Music manager
Drama, Dance & Music

Music managers deal with business issues in the music industry; this includes negotiating and securing contracts. Knowledge of music and of the music buying public is essential.

Work Activities

Music managers may work:

  • for singers and bands
  • in record companies
  • for music promotion or publishing companies
  • as a manager of live tours.

When managers help a new artist/band to get started, they are involved in things like:

  • sorting out demos
  • raising money to buy equipment
  • finding rehearsal space
  • persuading pub and club owners to provide a venue for performances
  • helping to set up artist/band websites and write social media content
  • negotiating contracts with record companies
  • securing radio airtime and television appearances.

In record companies music managers work in record production, marketing and accounts management.

Managers who work in the Artists and Repertoire (A and R) department of a record company seek out promising new artists. They listen to demos submitted by bands and go to live performances.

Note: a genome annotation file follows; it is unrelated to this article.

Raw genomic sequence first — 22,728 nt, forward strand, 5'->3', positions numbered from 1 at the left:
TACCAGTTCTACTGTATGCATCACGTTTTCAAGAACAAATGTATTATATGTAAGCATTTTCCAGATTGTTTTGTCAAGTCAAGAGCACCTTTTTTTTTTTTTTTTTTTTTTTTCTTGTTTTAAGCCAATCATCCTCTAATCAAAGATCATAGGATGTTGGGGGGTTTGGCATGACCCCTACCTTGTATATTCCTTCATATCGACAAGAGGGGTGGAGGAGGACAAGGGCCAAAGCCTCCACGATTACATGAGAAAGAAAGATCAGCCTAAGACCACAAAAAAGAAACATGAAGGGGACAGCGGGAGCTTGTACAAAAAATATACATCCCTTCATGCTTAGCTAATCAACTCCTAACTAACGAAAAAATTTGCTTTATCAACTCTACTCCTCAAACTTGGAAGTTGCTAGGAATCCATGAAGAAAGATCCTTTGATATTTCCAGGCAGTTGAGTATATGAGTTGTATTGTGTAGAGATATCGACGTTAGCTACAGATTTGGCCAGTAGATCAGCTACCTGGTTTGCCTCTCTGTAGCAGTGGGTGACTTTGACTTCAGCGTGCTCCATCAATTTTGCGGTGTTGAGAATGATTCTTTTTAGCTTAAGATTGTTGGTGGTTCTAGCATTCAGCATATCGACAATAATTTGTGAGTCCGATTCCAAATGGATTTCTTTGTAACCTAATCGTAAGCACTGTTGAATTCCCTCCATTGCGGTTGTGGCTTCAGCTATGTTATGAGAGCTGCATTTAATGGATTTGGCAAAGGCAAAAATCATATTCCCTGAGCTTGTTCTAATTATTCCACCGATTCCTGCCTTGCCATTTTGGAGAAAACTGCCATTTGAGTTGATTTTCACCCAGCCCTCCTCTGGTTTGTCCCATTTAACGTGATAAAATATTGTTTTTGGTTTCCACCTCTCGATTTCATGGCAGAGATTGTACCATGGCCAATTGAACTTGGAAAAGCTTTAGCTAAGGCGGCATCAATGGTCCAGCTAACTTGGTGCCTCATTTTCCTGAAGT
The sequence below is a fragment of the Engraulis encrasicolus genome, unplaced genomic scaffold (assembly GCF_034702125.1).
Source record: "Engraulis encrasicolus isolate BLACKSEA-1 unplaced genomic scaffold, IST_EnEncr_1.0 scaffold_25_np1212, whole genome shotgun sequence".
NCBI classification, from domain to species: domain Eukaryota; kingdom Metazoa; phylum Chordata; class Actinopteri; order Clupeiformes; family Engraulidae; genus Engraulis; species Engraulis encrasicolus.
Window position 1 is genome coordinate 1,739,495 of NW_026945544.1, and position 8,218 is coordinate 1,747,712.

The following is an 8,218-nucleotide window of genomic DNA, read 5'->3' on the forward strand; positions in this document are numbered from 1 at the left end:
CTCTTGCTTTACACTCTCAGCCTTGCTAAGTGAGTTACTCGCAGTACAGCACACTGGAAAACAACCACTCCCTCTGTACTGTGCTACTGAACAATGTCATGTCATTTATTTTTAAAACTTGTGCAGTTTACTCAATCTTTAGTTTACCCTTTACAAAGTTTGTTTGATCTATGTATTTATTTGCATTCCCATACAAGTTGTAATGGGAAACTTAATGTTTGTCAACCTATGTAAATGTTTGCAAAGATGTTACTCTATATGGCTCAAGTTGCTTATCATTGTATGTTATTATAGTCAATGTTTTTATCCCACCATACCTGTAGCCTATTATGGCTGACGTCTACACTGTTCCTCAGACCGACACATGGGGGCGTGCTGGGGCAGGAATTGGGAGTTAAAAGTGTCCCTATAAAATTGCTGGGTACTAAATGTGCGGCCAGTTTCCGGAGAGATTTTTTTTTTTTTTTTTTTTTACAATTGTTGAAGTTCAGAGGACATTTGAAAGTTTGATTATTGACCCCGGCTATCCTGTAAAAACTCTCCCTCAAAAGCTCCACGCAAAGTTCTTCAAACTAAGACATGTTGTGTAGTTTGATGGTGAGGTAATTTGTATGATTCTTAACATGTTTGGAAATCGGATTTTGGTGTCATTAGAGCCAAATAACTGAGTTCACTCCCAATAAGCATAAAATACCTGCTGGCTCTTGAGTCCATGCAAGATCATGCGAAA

Publishing companies represent songwriters. They collect royalties for writers and find new opportunities for placement of the artist's music, such as film, TV and video games. Managers in music promotion companies represent artists and find the best way to publicise them.

Tour managers deal with most issues that crop up when artists are on tour. This includes working with crew, promoters and booking agents.

Managers work irregular hours, which can include early starts, late finishes and work at weekends and public holidays. Some band managers travel to venues locally, nationally and internationally.

Personal Qualities and Skills

Pay And Opportunities

Typical employers of music managers: Employers include record companies - ranging from small independent labels to large international organisations and major entertainment agencies. Some managers set up their own management companies.

Managers can become self-employed and manage the career of one or several performers.


To get onto an Intermediate or Advanced Level Apprenticeship, you'll usually need five GCSEs / National 4/5s at grade C or above, possibly including English and Maths.

A knowledge of business and administration is a good foundation.

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